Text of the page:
Busnaina [83]. Tseng and Wang attributed the normal stress at the particle-wafer contact
to the elastic indentation of the particle into the wafer surface, which is similar to that
proposed by Cook and calculated the normal stress over the wafer-particle interface as
F
n (2.8)
where F is the force acting on the spherical particles, which is proportional to the pressure
P. The radius of particle-wafer contact, re is given by
r3 3d 1 2 1 v '2
r 8 F+ Er- (2.9)
8 E E'
where d is the diameter of particles, v and v' the Poisson's ratios of wafer surface and the
particle and E and E' the elastic modulii of the wafer and particles, respectively. The
shear stress due to the slurry flow can be approximated as
t =CeIVPA, (2.10)
where |t is the dynamic viscosity of the slurry and Ao the area of wafer surface
respectively. Substitution of equations (2 8) and (2 10) into (2 7) yields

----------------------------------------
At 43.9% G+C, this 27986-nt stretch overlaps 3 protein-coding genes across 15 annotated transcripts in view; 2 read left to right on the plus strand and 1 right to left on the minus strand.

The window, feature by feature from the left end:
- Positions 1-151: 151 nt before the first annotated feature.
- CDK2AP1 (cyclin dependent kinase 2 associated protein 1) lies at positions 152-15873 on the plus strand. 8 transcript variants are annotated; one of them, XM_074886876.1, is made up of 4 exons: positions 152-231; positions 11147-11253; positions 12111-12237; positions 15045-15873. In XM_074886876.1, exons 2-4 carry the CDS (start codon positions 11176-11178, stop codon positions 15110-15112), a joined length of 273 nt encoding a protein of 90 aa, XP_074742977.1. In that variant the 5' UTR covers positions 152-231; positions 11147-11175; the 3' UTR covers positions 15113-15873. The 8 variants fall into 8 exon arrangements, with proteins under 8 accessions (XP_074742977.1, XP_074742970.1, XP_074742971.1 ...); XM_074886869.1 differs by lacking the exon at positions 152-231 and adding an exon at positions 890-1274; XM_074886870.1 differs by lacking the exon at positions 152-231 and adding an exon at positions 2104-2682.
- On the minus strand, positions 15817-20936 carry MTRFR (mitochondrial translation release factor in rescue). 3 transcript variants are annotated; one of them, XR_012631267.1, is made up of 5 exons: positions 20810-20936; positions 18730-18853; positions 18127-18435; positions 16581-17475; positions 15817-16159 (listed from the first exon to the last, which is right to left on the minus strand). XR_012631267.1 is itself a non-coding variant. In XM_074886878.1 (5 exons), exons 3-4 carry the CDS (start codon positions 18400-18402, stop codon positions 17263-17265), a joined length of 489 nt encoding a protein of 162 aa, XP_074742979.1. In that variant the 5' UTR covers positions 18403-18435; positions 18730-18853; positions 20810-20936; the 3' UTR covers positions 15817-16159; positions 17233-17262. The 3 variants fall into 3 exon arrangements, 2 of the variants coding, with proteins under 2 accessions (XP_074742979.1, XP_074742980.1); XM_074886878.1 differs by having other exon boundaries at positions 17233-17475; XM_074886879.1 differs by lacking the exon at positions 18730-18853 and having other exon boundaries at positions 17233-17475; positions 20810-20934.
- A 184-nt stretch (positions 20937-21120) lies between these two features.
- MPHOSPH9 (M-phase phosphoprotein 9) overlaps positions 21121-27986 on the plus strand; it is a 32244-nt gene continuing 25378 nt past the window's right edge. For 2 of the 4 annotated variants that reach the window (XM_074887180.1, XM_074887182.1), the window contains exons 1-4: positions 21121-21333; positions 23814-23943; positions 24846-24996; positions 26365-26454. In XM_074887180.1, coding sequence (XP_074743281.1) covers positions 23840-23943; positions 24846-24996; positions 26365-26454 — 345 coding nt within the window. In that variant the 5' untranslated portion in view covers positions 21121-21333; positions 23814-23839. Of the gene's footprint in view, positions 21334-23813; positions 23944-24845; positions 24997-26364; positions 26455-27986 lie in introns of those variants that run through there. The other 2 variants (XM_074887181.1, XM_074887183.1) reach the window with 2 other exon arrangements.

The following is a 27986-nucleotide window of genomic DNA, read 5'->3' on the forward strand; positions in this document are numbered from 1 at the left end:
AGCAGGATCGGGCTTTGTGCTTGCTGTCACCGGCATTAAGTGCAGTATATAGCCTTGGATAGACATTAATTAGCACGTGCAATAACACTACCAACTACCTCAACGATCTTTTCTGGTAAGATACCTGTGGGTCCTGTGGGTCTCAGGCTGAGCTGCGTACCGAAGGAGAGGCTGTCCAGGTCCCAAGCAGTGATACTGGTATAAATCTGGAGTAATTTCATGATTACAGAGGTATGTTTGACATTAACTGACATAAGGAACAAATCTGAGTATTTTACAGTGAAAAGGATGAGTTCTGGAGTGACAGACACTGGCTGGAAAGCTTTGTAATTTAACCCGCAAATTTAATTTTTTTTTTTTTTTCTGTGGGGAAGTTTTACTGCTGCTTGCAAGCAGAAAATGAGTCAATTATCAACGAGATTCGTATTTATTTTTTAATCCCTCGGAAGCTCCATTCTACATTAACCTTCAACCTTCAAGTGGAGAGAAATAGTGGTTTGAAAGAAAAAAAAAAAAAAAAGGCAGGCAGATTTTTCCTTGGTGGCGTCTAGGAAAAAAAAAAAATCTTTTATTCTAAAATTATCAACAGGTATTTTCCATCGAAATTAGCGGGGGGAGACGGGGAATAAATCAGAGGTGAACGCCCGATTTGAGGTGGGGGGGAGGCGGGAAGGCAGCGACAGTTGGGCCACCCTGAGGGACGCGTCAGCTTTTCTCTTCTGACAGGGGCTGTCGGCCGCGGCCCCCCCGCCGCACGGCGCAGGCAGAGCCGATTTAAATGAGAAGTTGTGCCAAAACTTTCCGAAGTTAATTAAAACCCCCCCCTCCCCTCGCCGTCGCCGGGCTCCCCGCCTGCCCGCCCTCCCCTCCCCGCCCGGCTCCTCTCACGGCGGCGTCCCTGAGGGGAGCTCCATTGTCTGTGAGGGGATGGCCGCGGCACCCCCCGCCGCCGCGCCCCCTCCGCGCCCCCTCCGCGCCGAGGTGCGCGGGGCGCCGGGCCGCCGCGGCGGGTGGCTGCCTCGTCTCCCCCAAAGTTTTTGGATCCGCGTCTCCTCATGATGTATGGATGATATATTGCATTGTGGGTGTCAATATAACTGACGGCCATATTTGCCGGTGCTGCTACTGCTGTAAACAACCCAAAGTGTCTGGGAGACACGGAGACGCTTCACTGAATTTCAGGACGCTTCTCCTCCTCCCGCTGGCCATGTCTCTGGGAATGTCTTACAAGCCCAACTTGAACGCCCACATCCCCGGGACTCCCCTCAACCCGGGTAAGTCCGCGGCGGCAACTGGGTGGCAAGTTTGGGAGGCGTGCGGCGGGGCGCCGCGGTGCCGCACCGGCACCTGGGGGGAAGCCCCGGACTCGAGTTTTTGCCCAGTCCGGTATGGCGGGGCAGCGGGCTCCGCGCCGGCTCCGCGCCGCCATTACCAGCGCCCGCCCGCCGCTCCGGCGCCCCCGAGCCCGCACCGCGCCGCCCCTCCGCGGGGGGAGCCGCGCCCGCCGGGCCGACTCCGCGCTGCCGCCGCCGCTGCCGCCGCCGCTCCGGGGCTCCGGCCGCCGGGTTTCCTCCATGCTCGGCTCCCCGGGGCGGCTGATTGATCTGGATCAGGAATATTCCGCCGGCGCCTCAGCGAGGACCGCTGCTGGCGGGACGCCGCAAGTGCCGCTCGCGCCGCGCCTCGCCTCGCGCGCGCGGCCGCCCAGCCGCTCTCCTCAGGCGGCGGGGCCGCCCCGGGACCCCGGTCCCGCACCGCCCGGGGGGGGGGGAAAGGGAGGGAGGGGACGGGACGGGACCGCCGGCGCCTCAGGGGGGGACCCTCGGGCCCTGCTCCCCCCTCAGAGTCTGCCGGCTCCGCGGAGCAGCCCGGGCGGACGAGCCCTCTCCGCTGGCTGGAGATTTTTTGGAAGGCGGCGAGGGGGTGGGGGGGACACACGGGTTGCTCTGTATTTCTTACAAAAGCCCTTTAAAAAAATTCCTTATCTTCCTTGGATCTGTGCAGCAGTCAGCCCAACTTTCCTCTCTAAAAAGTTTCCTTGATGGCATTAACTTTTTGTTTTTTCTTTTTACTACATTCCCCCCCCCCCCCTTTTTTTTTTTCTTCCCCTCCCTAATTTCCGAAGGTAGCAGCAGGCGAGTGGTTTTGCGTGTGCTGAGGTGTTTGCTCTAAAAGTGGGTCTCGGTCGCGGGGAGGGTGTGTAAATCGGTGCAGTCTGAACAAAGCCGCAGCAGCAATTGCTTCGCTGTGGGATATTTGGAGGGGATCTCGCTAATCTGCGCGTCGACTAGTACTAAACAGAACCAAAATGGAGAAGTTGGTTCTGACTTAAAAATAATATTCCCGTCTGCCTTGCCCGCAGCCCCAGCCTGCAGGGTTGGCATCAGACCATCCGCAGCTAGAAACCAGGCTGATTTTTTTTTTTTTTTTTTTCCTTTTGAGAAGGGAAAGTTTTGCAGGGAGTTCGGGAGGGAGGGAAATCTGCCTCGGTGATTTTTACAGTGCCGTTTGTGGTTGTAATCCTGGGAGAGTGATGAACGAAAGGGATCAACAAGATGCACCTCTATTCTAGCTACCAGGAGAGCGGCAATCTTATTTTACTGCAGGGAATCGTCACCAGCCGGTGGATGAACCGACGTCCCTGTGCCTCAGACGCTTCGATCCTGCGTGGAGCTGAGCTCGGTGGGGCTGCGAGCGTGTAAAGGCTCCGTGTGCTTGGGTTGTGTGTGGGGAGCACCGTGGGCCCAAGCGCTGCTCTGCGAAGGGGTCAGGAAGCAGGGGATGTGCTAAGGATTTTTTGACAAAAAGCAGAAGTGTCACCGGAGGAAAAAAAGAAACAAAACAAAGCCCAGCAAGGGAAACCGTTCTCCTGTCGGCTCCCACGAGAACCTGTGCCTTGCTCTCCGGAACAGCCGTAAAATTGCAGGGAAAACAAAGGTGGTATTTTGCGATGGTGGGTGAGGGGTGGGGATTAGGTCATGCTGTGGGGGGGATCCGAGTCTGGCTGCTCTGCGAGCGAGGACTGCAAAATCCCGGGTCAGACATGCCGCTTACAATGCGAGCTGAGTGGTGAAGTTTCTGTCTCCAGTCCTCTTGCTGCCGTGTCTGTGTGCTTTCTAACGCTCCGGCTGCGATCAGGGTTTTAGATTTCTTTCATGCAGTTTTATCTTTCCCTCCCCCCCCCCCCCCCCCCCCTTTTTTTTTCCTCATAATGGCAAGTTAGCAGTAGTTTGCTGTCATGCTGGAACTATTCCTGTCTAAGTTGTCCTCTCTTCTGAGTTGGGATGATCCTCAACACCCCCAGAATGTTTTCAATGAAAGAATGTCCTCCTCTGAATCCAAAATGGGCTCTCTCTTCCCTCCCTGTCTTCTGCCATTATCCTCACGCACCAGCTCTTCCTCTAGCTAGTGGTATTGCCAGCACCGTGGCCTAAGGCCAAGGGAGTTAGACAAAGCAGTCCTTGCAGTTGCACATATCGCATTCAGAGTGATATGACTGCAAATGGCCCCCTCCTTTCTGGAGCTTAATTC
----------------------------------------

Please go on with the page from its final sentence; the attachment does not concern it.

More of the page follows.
MRR=KeP5/6V1/2 (211)
where Ke is the parameter to account for material properties, slurry abrasive
concentration and chemical processes. This model demonstrated a nonlinear relationship
between the material removal and the product of pressure and velocity. Tseng's model
attempted to connect the elastic indentation to the erosion rate, whereas Cook's and Liu's
models connect it to the mechanical abrasion. While the down pressure dependency (P5/6)
is quite close to linear dependency, the velocity dependency (V2) however, is quite
nonlinear. This is because the contribution of velocity has been attributed to the slurry